Archive for the ‘Housing First program’ Category

By the end of 2015, the chronically homeless population of Utah may be virtually gone. And the secret is quite simple:

Give homes to the homeless.

“We call it housing first, employment second,” said Lloyd Pendleton, director of Utah’s Homeless Task Force.

Even Pendleton used to think trying to eradicate homelessness using such an approach was a foolish idea.

“I said: ‘You guys must be smoking something. This is totally unrealistic,'” Pendleton said.

But the results are hard to dispute.

In 2005, Utah was home to 1,932 chronically homeless. By April 2015, there were only 178 — a 91 percent drop statewide.

“It’s a philosophical shift in how we go about it,” Pendleton said. “You put them in housing first … and then help them begin to deal with the issues that caused them to be homeless.”

Chronically homeless persons — those living on the streets for more than a year, or for four times in three years, and have a debilitating condition — make up 10 percent of Utah’s homeless population but take up more than 50 percent of the state’s resources for the homeless.

The Homeless Task Force reported it costs Utah $19,208 on average per year to care for a chronically homeless person, including related health and jail costs. Pendleton found that to house and provide a case worker for the same person costs the state about $7,800.

“It’s more humane, and it’s cheaper,” Pendleton said. “I call them ‘homeless citizens.’ They’re part of our citizenry. They’re not them and us. It’s ‘we.'”

For six years, Suzi Wright and her sons, DJ and Brian, shuttled among friend’s homes, a van and the Salt Lake City homeless shelter.

After Utah gave Wright a two-bedroom, two-bathroom apartment, she got a job as a cleaning supervisor at her apartment complex.

“It makes you feel a lot better about yourself, just being able to support your family,” Wright said.

Those given apartments under the Housing First program pay rent of 30 percent of their income or $50, whichever is greater.

Army veteran Don Williams had been sleeping under a bush for 10 years when Utah offered him an apartment.

When he realized they weren’t joking, he “jumped for joy,” he said, laughing. “It was a blessing. A real blessing.”

http://www.nbcnews.com/news/us-news/utahs-strategy-homeless-give-them-homes-n352966

UtahReducesHomelessness011814

Earlier this month, Hawaii State representative Tom Bower (D) began walking the streets of his Waikiki district with a sledgehammer, and smashing shopping carts used by homeless people. “Disgusted” by the city’s chronic homelessness problem, Bower decided to take matters into his own hands — literally. He also took to rousing homeless people if he saw them sleeping at bus stops during the day.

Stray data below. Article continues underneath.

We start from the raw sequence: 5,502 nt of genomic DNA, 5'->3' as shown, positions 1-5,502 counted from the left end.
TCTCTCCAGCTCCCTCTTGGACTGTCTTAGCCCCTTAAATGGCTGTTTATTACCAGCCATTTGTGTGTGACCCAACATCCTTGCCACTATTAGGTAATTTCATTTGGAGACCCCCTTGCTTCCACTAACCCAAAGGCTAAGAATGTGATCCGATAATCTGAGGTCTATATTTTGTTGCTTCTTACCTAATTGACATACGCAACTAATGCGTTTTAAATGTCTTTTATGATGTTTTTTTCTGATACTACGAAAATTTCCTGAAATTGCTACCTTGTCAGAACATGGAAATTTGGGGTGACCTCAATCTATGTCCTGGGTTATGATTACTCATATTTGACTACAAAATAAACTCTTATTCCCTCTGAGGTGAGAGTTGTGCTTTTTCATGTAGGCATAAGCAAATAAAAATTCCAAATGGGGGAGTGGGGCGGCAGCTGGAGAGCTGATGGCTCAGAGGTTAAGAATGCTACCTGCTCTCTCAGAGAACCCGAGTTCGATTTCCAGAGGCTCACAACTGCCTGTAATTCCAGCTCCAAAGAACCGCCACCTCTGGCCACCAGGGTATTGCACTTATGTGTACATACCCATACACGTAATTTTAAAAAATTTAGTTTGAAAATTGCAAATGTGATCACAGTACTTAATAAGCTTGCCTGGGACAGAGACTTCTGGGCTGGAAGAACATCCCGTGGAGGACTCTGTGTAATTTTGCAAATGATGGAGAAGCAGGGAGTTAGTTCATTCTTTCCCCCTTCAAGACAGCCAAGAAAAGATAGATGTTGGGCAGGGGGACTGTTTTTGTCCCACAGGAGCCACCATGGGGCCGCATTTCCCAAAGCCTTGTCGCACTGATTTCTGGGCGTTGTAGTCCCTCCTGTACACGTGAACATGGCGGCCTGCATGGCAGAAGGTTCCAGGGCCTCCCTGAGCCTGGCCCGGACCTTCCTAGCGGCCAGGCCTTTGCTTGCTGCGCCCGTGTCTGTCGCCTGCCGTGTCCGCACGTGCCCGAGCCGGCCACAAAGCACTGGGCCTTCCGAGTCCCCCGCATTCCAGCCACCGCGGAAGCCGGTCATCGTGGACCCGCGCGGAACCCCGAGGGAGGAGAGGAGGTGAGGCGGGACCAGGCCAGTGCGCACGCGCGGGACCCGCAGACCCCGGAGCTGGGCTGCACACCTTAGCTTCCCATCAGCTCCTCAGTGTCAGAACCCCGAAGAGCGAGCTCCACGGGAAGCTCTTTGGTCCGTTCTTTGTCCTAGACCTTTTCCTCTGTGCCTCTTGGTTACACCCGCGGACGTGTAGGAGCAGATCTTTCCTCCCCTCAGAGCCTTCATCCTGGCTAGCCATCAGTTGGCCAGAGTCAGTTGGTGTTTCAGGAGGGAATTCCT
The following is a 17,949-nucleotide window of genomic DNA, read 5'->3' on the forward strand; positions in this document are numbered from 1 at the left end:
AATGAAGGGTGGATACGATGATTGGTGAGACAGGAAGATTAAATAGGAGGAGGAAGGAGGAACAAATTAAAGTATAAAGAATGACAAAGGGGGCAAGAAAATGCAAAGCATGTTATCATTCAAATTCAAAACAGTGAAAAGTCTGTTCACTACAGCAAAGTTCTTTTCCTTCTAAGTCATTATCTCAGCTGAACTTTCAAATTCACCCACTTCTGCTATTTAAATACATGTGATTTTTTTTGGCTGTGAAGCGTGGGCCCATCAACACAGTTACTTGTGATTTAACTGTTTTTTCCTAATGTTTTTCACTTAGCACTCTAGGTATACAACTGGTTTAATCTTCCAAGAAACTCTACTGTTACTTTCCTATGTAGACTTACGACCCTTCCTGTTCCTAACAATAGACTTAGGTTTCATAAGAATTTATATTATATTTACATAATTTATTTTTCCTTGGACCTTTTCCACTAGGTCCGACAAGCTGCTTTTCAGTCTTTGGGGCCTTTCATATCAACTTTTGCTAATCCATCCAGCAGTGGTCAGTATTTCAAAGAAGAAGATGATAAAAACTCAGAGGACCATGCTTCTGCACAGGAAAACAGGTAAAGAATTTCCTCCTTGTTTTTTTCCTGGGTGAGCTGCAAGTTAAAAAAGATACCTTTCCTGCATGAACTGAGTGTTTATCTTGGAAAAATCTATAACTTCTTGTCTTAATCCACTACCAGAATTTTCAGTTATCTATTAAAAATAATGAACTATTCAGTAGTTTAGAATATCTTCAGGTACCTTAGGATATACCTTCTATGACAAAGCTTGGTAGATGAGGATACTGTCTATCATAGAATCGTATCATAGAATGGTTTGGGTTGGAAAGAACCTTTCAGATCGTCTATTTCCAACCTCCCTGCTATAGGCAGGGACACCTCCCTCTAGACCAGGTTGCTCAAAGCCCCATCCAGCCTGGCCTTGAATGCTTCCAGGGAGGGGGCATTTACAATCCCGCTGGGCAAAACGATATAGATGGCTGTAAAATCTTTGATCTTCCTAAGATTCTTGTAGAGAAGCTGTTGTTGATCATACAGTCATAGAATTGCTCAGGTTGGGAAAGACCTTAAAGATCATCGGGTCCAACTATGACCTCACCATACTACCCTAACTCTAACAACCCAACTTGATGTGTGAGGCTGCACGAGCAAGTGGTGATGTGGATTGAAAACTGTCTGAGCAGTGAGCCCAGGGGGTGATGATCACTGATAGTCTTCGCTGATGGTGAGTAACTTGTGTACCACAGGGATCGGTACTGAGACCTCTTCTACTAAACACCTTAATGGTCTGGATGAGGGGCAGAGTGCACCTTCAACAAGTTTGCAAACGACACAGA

Bower’s tactics were over the top, and so unpopular that he quickly declared “Mission accomplished,” and retired his sledgehammer. But Bower’s frustration with his city’s homelessness problem is just an extreme example of the frustration that has led cities to pass measures that effective deal with the homeless by criminalizing homelessness.

•City council members in Columbia, South Carolina, concerned that the city was becoming a “magnet for homeless people,” passed an ordinance giving the homeless the option to either relocate or get arrested. The council later rescinded the ordinance, after backlash from police officers, city workers, and advocates.

•Last year, Tampa, Florida — which had the most homeless people for a mid-sized city — passed an ordinance allowing police officers to arrest anyone they saw sleeping in public, or “storing personal property in public.” The city followed up with a ban on panhandling downtown, and other locations around the city.

•Philadelphia took a somewhat different approach, with a law banning the feeding of homeless people on city parkland. Religious groups objected to the ban, and announced that they would not obey it.

•Raleigh, North Carolina took the step of asking religious groups to stop their longstanding practice of feeding the homeless in a downtown park on weekends. Religious leaders announced that they would risk arrest rather than stop.

This trend makes Utah’s accomplishment even more noteworthy. In eight years, Utah has quietly reduced homelessness by 78 percent, and is on track to end homelessness by 2015.

How did Utah accomplish this? Simple. Utah solved homelessness by giving people homes. In 2005, Utah figured out that the annual cost of E.R. visits and jail stays for homeless people was about $16,670 per person, compared to $11,000 to provide each homeless person with an apartment and a social worker. So, the state began giving away apartments, with no strings attached. Each participant in Utah’s Housing First program also gets a caseworker to help them become self-sufficient, but they keep the apartment even if they fail. The program has been so successful that other states are hoping to achieve similar results with programs modeled on Utah’s.

It sounds like Utah borrowed a page from Homes Not Handcuffs, the 2009 report by The National Law Center on Homelessness & Poverty and The National Coalition for the Homeless. Using a 2004 survey and anecdotal evidence from activists, the report concluded that permanent housing for the homeless is cheaper than criminalization. Housing is not only more human, it’s economical.

http://www.nationofchange.org/utah-ending-homelessness-giving-people-homes-1390056183

Thanks to Kebmodee for bringing this to the attention of the It’s Interesting community.